Advertisement

Cancer Causes & Control

, Volume 14, Issue 7, pp 645–655 | Cite as

Prospective study of serum retinol, β-carotene, β-cryptoxanthin, and lutein/zeaxanthin and esophageal and gastric cancers in China

  • Christian C. AbnetEmail author
  • You-Lin Qiao
  • Sanford M. Dawsey
  • Dennis W. Buckman
  • Chung S. Yang
  • William J. Blot
  • Zhi-Wei Dong
  • Philip R. Taylor
  • Steven D. Mark
Article

Abstract

Objective: This study examined the relationship between pretrial serum concentrations of retinol, β-carotene, β-cryptoxanthin, and lutein/zeaxanthin and the subsequent risk of developing esophageal squamous cell carcinoma and gastric cardia or non-cardia adenocarcinoma in subjects selected from a randomized nutritional intervention trial in Linxian, China, a region with epidemic rates of esophageal and gastric cardia cancer. Methods: We used a stratified case–cohort design to select cohort members for inclusion in this study. In all we measured serum concentrations of the above vitamins in 590 esophageal, 395 gastric cardia, and 87 gastric non-cardia case subjects as well as in 1053 control subjects. Relative risks (RRs) were estimated using Cox proportional hazards models. Results: Median values in our cohort were low for serum retinol (33.6 μg/dl), β-carotene (4.3 μg/dl), and β-cryptoxanthin (3.5 μg/dl) , but were high for lutein/zeaxanthin (40.0 μg/dl). Gastric cardia cancer incidence fell 10% for each quartile increase in serum retinol (RR = 0.90, 95% CI = 0.83–0.99). For esophageal cancer, an inverse association with retinol levels was found only in male non-smokers (RR = 0.79 per quartile increase, 95% CI = 0.63–0.99). For gastric non-cardia cancer, an inverse association was limited to subjects 50 years old or younger (RR = 0.58 per quartile, 95% CI = 0.31–0.96). For β-cryptoxanthin there was a borderline significant protective association for gastric non-cardia cancer (RR = 0.88 per quartile, 95% CI = 0.76–1.0). In contrast, we found the incidence of gastric non-cardia cancer increased (RR = 1.2 per quartile, 95% CI = 1.0–1.3) with increasing concentration of serum lutein/zeaxanthin. Conclusions: In this population, we found that low retinol and high lutein/zeaxanthin concentrations increased the risks of gastric cardia and gastric non-cardia cancer respectively. We found that there were no strong associations between any of the other analytes and any of the cancer sites.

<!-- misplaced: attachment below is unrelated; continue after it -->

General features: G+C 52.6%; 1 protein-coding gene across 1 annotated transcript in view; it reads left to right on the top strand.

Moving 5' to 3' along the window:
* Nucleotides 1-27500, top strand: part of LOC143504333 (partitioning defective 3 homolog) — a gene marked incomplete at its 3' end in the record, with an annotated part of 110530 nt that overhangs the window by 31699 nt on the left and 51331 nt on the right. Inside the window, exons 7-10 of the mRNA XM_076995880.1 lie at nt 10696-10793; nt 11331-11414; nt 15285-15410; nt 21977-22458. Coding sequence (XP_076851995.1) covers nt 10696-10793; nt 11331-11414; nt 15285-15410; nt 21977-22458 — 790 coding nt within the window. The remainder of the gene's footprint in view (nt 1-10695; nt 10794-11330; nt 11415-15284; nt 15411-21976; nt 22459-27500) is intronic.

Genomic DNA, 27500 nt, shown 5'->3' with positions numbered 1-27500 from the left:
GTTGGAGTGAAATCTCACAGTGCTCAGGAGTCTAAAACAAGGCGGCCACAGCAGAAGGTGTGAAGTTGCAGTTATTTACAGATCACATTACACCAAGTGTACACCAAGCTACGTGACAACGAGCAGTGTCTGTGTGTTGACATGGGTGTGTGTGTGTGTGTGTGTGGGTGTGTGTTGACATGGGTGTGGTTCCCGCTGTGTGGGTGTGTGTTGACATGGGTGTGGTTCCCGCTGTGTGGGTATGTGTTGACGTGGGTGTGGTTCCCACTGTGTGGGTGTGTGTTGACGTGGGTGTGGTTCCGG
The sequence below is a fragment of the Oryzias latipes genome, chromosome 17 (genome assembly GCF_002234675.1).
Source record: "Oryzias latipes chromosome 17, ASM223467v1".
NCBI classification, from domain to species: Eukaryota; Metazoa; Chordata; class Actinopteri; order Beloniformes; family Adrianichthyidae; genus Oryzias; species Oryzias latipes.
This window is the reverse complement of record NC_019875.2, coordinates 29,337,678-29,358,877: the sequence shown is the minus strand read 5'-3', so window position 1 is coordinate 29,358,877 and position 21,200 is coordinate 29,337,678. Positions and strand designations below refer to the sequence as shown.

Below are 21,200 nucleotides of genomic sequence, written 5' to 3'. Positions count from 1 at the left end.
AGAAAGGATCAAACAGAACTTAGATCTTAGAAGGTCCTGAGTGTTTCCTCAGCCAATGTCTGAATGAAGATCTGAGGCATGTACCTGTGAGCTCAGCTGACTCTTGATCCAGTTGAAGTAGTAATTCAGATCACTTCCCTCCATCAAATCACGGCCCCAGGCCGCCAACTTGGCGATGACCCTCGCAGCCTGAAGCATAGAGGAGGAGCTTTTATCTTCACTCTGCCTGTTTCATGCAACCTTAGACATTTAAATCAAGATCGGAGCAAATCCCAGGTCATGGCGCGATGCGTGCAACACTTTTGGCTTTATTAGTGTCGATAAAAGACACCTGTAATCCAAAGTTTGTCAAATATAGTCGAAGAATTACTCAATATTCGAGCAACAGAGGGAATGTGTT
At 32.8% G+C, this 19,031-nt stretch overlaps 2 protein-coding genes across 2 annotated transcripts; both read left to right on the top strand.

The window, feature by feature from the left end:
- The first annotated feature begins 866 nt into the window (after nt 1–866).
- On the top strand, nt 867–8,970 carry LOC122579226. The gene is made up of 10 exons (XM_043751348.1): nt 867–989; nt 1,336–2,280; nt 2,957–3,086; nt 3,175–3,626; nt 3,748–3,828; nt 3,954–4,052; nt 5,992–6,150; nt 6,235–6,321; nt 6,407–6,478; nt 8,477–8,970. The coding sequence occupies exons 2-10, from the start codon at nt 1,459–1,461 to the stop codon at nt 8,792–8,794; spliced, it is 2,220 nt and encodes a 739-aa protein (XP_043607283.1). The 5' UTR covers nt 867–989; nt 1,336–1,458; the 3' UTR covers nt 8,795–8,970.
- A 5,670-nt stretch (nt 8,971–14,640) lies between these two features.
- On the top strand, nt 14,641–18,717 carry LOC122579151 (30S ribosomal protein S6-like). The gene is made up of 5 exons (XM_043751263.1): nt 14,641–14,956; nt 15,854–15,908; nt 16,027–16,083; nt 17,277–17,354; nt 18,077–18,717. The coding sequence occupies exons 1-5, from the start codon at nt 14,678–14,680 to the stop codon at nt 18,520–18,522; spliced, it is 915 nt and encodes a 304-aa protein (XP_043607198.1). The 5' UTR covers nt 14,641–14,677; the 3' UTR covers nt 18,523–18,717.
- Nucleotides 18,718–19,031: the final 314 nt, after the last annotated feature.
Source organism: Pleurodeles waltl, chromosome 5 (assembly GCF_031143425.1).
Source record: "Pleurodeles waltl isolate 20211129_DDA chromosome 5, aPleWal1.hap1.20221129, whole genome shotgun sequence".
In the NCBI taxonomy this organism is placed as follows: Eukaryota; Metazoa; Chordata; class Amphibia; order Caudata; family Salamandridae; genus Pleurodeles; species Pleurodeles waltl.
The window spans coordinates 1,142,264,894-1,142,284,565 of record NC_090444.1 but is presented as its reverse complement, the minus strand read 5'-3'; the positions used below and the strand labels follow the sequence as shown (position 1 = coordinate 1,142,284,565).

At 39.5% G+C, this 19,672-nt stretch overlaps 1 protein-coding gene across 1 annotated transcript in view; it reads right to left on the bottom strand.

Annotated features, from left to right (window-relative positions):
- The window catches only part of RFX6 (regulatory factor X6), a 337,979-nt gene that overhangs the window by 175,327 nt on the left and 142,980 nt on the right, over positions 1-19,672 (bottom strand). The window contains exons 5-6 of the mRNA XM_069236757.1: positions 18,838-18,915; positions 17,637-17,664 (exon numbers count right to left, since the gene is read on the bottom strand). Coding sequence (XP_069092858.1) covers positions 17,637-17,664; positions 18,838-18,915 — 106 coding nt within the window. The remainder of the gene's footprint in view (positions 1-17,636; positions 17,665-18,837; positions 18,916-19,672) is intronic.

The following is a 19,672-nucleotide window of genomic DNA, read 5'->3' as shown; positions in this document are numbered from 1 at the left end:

β-carotene β-cryptoxanthin esophageal cancer gastric cancer lutein retinol zeaxanthin 

Preview

Unable to display preview. Download preview PDF.

Unable to display preview. Download preview PDF.

References

  1. 1.
    Collins AR (2001) Carotenoids and genomic stability. Mutat Res 475: 21-28.Google Scholar
  2. 2.
    Nomura AM, Stemmermann GN, Chyou PH (1995) Gastric cancer among the Japanese in Hawaii. Jpn J Cancer Res 86: 916-923.Google Scholar
  3. 3.
    You W, Zhang L, Gail MH, et al. (2000) Gastric dysplasia and gastric cancer: Helicobacter pylori, serum vitamin C, and other risk factors. J Natl Cancer Inst 92: 1607-1612.Google Scholar
  4. 4.
    Li B, Taylor PR, Li J-Y, et al. (1993) Linxian nutrition intervention trials. Design, methods, participant characteristics, and compliance. Ann Epidemiol 3: 577-585.Google Scholar
  5. 5.
    Li JY, Taylor PR, Li B, et al. (1993) Nutrition intervention trials in Linxian, China: multiple vitamin/mineral supplementation, cancer incidence, and disease-specific mortality among adults with esophageal dysplasia. J Natl Cancer Inst 85: 1492-1498.Google Scholar
  6. 6.
    Blot WJ, Li J-Y, Taylor PR, et al. (1993) Nutrition intervention trials in Linxian, China: supplementation with specific vitamin/ mineral combinations, cancer incidence, and disease-specific mortality in the general population. J Natl Cancer Inst 85: 1483-1492.Google Scholar